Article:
Home » Dr. Eddy Lang: Struggling to cope with fibromyalgia

Dr. Eddy Lang: Struggling to cope with fibromyalgia

Studies have shed new light on medications used for treating fibromyalgia.

An empty-nester and a mother of three young adults, Meredith should be thrilled during the holidays. Unfortunately, things are not as merry as they could be as Meredith suffers from nearly constant muscle pain, preventing her from enjoying some of life’s simplest pleasures. Meredith has fibromyalgia and has been living with the disease for ten years; she suffers from daily symptoms that include muscle tenderness, fatigue and concentration difficulties. This pain has interfered with her ability to function both at home and at work. Lately, the frustration of dealing with an often-misunderstood condition has resulted in depression and health-related anxiety.

Fibromyalgia affects almost five per cent of Canadians and women account for approximately 80 per cent of cases. The disease is difficult to diagnose, and its causes are unknown. Often, because there is no generally definitive diagnostic test for fibromyalgia, doctors may conclude a patient’s pain is not real, sometimes telling their patient that there is little to be done. Additionally, fibromyalgia is difficult to treat, and many sufferers find common pain medications to be ineffective and worry about the risk of addiction if they were to rely on opioids.

For years, Meredith has relied on water-based exercises like aqua-fitness and “natural” treatments such as meditation, yoga and massage therapy to successfully diminish the daily symptoms associated with her disease. Although these treatments have safely relieved stress and reduced pain, their effectiveness has been slowly wearing off. Particularly troubling for Meredith are the tender points on her upper shoulders and neck, which give her grief while sitting and trying to sleep. These tender areas are actually key to how her arthritis specialist, a rheumatologist confirmed the diagnosis.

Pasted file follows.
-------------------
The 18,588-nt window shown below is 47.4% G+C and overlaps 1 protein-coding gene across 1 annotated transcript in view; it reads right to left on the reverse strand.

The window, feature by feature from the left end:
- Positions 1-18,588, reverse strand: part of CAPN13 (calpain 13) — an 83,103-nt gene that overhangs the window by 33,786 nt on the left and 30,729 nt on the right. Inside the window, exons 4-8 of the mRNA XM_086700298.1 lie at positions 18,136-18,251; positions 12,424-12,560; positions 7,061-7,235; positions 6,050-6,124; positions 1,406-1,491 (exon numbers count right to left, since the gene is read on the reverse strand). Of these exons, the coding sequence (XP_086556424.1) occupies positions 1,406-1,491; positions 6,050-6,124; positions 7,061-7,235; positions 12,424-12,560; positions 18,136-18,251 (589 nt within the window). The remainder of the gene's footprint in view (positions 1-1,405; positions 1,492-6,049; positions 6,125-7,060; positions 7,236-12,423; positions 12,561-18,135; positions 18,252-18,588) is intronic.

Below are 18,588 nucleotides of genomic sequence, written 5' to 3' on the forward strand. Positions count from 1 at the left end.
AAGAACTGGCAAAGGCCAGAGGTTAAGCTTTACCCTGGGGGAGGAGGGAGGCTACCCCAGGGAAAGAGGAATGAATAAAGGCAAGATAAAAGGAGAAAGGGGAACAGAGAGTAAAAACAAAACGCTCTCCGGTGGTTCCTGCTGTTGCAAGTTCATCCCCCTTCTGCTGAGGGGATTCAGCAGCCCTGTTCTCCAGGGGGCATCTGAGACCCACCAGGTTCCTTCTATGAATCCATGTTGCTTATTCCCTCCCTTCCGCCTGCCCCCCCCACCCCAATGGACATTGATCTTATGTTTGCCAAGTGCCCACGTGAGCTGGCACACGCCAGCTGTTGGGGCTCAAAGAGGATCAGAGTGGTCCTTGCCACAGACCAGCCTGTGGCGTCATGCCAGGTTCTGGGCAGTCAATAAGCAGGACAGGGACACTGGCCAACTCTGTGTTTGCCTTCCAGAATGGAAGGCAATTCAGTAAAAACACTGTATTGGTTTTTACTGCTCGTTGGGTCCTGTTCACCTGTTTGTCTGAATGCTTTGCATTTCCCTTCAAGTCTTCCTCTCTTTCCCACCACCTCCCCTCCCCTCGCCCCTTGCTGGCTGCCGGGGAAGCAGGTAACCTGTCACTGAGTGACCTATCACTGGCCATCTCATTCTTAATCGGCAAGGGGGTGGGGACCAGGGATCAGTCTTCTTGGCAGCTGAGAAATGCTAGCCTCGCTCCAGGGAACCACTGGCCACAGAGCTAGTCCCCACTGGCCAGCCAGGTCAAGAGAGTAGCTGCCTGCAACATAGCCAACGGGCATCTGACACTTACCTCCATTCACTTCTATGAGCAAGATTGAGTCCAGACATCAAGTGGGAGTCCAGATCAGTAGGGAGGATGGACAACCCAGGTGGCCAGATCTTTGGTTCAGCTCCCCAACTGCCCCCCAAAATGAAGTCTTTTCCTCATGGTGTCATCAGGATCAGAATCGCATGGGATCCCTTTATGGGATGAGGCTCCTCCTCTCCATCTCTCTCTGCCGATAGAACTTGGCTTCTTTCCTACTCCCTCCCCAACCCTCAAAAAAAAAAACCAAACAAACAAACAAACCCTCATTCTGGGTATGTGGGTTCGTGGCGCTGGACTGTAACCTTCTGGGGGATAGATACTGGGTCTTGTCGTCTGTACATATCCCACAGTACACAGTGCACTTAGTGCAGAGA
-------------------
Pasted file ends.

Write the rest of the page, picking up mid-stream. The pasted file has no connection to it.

Recently, her doctor has suggested trying medications that have now become commonly prescribed for fibromyalgia and other conditions associated with chronic pain. These drugs began their journey as treatments for epilepsy, but are now being used mostly as treatment for chronic nerve pain, fibromyalgia, post-shingles nerve pain or neuralgia and painful diabetic neuropathy. There are two agents in question; the first to appear on the scene was gabapentin, sold as Neurontin and the newer of the two is pregabalin or Lyrica.

Despite their approval and availability for over two decades, more complete research evidence on their risks and benefits in fibromyalgia has emerged more recently. Specifically, the Cochrane Collaboration has weighed in on these treatments for fibromyalgia. Cochrane is an international network of researchers and patients dedicated to finding, analyzing and summarizing the most reliable research on a vast array of research questions in health care.

In September, a Cochrane team published their latest findings on pregabalin. With a focus on five studies that recruited 3,300 subjects comparing this medication to a placebo, the combined findings suggested that one in ten sufferers experienced more than a 50 per cent reduction in pain by the third to sixth month of treatment and one in seven saw a more modest 30 per cent reduction. Sadly, this suggests that most patients who take it will not see a substantial benefit. Furthermore, the dose used in these studies was 300 to 600mg, which is above the starting dose for this medication. Side-effects were common and affected more than 70 per cent of subjects and could consist of dizziness, drowsiness, weight gain and swelling. Despite these symptoms, only 10 per cent more than the placebo stopped taking the medication because of side-effects.

The Cochrane story on gabapentin is a lot less clear as far fewer studies using this medication have been looked at in fibromyalgia. If one were to consider how gabapentin works in other painful conditions, it is possible that a similar story would unfold.

Chronic pain sufferers like Meredith are increasingly common today, perhaps related to factors in our environment, culture or health-care system. Many suffer on a continuous and daily basis in ways you probably would not wish upon your worst enemy. For the moment, medications may offer relief for some but we can only hope for more effective treatments to arrive before next year’s holidays.

Dr. Eddy Lang is a professor and department head for emergency medicine at the Cumming School of Medicine, University of Calgary, Alberta Health Services, Calgary Zone

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